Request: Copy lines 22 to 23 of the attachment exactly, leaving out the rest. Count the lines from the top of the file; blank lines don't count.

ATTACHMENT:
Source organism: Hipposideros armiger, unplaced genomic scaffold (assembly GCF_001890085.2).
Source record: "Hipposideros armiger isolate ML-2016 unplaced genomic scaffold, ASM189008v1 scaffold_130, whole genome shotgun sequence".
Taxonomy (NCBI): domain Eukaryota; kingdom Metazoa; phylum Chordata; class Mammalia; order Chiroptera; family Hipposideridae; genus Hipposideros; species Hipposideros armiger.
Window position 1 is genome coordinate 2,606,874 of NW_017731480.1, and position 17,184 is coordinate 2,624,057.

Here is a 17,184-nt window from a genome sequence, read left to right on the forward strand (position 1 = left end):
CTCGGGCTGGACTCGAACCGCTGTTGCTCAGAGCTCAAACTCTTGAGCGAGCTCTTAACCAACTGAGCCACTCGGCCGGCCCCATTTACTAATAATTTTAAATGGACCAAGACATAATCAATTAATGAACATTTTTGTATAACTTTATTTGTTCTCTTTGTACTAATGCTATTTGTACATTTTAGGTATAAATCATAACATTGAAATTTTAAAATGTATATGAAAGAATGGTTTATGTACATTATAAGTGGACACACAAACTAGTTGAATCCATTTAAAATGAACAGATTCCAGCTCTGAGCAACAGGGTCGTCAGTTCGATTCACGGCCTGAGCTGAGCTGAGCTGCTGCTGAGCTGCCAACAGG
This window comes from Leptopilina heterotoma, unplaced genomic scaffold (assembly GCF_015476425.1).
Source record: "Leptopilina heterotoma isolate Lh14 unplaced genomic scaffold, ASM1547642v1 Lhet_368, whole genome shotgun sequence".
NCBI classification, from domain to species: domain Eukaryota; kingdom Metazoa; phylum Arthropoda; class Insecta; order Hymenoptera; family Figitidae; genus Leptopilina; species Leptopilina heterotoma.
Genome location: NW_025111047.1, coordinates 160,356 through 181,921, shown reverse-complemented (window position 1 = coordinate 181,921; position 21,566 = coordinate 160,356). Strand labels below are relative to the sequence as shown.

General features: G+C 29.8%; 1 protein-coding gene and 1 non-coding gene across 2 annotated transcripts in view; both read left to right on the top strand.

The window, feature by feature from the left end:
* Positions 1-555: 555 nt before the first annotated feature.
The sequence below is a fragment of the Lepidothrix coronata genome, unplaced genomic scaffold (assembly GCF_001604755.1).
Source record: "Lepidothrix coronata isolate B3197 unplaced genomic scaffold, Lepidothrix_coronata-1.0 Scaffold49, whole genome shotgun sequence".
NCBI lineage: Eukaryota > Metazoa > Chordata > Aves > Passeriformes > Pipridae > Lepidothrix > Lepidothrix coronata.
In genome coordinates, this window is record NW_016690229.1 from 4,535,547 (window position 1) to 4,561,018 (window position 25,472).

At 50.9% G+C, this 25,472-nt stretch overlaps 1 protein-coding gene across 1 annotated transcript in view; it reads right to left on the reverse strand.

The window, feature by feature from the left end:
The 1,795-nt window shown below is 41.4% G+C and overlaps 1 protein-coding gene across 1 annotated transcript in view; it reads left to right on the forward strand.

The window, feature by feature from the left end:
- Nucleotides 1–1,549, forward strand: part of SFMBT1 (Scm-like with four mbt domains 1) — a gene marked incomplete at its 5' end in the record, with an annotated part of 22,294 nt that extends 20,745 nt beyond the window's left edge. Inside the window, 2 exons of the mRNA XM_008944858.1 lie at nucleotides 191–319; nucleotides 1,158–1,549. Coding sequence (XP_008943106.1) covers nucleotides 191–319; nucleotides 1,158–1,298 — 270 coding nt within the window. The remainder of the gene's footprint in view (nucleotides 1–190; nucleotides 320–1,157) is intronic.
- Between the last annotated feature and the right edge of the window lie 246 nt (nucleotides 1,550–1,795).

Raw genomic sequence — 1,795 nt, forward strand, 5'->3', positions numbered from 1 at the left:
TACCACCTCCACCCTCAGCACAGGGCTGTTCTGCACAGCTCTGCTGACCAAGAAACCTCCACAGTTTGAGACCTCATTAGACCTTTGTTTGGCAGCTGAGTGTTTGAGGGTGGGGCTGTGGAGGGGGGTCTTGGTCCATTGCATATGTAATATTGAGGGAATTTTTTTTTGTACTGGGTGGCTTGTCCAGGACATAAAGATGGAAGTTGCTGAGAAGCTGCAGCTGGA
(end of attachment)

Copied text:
- Nucleotides 1–1,549, forward strand: part of SFMBT1 (Scm-like with four mbt domains 1) — a gene marked incomplete at its 5' end in the record, with an annotated part of 22,294 nt that extends 20,745 nt beyond the window's left edge. Inside the window, 2 exons of the mRNA XM_008944858.1 lie at nucleotides 191–319; nucleotides 1,158–1,549. Coding sequence (XP_008943106.1) covers nucleotides 191–319; nucleotides 1,158–1,298 — 270 coding nt within the window. The remainder of the gene's footprint in view (nucleotides 1–190; nucleotides 320–1,157) is intronic.
- Between the last annotated feature and the right edge of the window lie 246 nt (nucleotides 1,550–1,795).